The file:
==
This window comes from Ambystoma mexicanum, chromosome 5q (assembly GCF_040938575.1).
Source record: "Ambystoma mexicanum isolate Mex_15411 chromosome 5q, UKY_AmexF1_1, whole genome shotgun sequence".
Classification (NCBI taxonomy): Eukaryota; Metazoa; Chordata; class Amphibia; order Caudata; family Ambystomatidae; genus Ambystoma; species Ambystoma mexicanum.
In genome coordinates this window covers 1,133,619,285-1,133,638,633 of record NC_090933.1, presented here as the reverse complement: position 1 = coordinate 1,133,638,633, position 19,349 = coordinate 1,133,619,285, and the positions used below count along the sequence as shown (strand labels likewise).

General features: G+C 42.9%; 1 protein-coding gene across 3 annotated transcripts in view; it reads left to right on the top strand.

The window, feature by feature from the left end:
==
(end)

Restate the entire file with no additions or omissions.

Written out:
This window comes from Ambystoma mexicanum, chromosome 5q (assembly GCF_040938575.1).
Source record: "Ambystoma mexicanum isolate Mex_15411 chromosome 5q, UKY_AmexF1_1, whole genome shotgun sequence".
Classification (NCBI taxonomy): Eukaryota; Metazoa; Chordata; class Amphibia; order Caudata; family Ambystomatidae; genus Ambystoma; species Ambystoma mexicanum.
In genome coordinates this window covers 1,133,619,285-1,133,638,633 of record NC_090933.1, presented here as the reverse complement: position 1 = coordinate 1,133,638,633, position 19,349 = coordinate 1,133,619,285, and the positions used below count along the sequence as shown (strand labels likewise).

General features: G+C 42.9%; 1 protein-coding gene across 3 annotated transcripts in view; it reads left to right on the top strand.

The window, feature by feature from the left end: